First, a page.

In second place were startups in retail or working with consumer goods at 35.5 percent. After which came healthcare and life sciences (10.7 percent), startups with a social impact (10.3 percent), and lastly energy/cleantech (5.9 percent).

Accelerator winners

Now without further ado, these are the startups chosen for MC’s 2020 cohort!

Aequales (Colombia)

A company that provides tools for closing gender gaps in the workplace, based on measurement, technology, and consulting.

ALIS Algae Innovation Solutions (Mexico)

Designers of innovative bio-filters based on microalgae for the treatment of wastewater, filtration, and deterring industry pollution.

Ascalapha (Mexico)

Works with vulnerable communities to design corporate gifts and customized projects using artisanal techniques.

Azucena (Mexico)

Producers of healthy everyday foods derived from corn that taste delicious and have functional properties and nutritional values.

B2EAT Servicios Colaborativos (Mexico)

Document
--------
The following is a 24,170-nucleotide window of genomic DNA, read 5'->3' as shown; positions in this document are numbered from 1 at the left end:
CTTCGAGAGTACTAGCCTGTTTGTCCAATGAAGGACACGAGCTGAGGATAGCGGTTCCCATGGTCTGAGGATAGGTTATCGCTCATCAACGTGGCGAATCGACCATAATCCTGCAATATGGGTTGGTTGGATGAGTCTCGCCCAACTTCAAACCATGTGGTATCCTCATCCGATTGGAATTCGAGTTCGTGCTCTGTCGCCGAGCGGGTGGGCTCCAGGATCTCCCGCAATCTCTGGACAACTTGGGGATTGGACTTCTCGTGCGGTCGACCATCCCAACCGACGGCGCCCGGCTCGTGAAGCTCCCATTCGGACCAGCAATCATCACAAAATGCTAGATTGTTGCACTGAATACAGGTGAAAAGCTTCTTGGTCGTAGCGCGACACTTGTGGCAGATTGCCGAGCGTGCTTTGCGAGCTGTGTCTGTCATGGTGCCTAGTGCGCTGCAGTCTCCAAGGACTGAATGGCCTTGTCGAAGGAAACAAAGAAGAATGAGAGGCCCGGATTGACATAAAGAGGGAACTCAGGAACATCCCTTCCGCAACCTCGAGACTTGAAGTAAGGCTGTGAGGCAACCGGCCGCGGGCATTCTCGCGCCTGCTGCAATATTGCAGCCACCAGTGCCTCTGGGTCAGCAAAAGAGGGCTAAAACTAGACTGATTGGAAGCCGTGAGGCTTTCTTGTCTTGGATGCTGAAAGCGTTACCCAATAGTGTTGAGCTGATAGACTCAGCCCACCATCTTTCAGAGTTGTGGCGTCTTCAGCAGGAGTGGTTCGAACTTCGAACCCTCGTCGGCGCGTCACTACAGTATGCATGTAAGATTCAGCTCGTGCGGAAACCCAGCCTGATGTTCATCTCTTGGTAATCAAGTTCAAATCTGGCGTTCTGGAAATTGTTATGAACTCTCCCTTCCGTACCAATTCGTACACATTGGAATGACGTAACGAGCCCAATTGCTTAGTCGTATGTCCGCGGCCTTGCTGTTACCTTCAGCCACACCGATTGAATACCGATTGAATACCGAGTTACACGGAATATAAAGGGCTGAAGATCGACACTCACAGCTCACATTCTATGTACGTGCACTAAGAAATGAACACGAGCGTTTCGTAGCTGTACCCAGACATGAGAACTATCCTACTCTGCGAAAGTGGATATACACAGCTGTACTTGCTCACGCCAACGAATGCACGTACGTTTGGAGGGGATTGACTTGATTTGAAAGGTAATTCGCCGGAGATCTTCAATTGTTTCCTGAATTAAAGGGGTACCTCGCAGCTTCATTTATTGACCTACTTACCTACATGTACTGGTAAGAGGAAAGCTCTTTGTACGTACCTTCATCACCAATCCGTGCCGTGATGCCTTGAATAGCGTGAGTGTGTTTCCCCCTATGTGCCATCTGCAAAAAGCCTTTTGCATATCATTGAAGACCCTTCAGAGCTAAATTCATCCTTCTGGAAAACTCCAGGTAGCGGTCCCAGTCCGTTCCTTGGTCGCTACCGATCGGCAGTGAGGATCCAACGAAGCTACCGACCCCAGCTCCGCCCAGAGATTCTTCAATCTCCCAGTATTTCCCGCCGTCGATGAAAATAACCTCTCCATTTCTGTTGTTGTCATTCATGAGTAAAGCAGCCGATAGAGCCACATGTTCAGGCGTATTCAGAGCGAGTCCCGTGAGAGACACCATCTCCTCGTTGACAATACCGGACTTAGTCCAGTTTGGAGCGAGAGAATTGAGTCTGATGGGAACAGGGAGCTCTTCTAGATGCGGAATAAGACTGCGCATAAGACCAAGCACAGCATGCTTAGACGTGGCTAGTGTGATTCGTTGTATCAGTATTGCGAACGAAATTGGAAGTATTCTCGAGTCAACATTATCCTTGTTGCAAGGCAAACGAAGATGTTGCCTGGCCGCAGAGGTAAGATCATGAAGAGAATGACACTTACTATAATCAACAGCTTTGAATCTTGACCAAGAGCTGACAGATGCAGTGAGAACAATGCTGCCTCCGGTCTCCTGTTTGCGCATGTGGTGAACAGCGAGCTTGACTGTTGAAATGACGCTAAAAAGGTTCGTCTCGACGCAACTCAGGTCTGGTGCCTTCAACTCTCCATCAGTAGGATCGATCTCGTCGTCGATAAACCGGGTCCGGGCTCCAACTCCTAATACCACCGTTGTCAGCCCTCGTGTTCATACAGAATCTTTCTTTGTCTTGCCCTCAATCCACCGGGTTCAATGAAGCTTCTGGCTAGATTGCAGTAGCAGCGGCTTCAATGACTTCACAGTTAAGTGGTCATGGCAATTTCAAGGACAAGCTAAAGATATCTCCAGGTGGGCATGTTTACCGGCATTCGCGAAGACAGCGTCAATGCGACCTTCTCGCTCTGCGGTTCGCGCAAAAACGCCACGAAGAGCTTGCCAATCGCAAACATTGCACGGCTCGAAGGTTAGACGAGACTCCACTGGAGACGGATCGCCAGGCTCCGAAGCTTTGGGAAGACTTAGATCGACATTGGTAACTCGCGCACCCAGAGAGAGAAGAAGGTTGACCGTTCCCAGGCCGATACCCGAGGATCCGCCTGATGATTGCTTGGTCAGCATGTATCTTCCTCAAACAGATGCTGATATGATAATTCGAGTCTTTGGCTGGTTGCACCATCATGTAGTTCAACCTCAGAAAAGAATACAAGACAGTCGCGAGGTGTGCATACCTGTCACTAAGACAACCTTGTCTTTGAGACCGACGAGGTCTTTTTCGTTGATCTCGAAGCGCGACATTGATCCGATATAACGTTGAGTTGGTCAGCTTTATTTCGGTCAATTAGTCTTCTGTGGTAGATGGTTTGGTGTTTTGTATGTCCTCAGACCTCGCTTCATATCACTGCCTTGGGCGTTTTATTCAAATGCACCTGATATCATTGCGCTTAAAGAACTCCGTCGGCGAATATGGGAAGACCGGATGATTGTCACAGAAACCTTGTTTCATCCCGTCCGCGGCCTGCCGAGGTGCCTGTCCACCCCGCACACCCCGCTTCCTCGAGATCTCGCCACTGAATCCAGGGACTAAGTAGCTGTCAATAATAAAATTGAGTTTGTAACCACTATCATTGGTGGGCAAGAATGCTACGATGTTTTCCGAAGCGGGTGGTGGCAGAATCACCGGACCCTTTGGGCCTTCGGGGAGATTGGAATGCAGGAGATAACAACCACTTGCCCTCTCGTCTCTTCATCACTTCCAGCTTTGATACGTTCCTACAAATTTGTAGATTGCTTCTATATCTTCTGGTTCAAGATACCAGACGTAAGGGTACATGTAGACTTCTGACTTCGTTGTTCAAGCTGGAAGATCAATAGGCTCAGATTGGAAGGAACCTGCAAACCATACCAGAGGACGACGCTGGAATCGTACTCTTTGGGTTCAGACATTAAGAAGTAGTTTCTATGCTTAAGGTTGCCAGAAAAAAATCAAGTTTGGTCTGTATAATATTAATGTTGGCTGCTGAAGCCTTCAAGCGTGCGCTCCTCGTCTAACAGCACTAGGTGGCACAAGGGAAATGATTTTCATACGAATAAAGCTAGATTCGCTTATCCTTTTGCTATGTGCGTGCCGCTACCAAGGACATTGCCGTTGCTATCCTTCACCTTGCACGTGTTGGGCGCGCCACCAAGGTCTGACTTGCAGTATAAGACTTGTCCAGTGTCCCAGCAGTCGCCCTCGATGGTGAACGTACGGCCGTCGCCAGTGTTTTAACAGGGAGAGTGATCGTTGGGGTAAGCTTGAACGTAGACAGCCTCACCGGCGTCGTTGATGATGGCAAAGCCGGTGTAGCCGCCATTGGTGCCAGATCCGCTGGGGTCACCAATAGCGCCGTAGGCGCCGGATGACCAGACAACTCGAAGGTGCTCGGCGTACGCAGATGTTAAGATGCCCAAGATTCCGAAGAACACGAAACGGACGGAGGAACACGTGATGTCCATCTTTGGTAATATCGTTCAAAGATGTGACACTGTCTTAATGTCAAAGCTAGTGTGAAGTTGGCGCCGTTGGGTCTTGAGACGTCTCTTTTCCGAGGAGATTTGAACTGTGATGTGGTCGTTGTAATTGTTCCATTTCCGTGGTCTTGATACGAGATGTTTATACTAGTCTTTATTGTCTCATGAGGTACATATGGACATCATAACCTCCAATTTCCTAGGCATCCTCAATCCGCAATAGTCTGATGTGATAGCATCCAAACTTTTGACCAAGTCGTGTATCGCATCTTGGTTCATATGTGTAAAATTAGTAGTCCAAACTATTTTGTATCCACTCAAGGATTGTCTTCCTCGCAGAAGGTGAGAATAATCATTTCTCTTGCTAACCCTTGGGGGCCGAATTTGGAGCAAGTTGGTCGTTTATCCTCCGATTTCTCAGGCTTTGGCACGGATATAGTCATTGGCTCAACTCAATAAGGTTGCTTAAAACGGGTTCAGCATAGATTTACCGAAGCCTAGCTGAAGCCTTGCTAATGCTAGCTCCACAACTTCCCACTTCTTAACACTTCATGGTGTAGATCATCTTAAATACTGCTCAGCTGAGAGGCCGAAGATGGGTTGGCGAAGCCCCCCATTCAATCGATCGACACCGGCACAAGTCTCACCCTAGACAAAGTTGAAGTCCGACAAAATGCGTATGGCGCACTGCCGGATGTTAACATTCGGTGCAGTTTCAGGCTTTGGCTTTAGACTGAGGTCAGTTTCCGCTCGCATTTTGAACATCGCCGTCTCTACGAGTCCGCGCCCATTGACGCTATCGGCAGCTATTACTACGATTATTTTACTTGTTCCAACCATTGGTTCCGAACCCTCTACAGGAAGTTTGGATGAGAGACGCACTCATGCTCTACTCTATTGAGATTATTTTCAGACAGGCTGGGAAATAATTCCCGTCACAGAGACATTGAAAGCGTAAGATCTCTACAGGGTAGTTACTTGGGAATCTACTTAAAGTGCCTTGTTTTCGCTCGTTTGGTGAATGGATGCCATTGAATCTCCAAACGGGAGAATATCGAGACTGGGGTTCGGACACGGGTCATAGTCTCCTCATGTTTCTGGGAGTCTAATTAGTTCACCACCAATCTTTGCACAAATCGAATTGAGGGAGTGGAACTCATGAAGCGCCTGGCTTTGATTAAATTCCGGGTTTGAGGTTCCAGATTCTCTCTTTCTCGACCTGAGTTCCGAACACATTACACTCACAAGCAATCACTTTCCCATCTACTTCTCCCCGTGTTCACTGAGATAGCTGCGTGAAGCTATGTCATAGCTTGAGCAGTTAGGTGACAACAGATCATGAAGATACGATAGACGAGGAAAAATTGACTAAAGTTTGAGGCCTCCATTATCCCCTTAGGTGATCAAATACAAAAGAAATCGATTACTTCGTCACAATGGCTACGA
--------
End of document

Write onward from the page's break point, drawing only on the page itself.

Platform that helps communities grow by supporting the creation of virtual kitchens and garnering a digital presence to local businesses with limited knowledge on the subject.

BINK (Mexico)

Creators of textile dyes grown from genetically modified microorganisms, which make it possible to reduce the toxic components of current dyes in the textile industry.

BrandMe (Mexico)

Platform that provides the technology required to produce and distribute sponsored content at a large scale.

Celucambio  (Colombia)

It is an e-commerce platform that legitimately sells used smartphones.

CINCEL (Mexico)

An electronic signature SaaS platform that allows signing digital agreements for Latin America.

Comercializadora SmartFish (Mexico)

Pays fishers more to fish less, thus breaking the negative cycle of overexploitation of the oceans.

Corresponsales Digitales Imix (Colombia)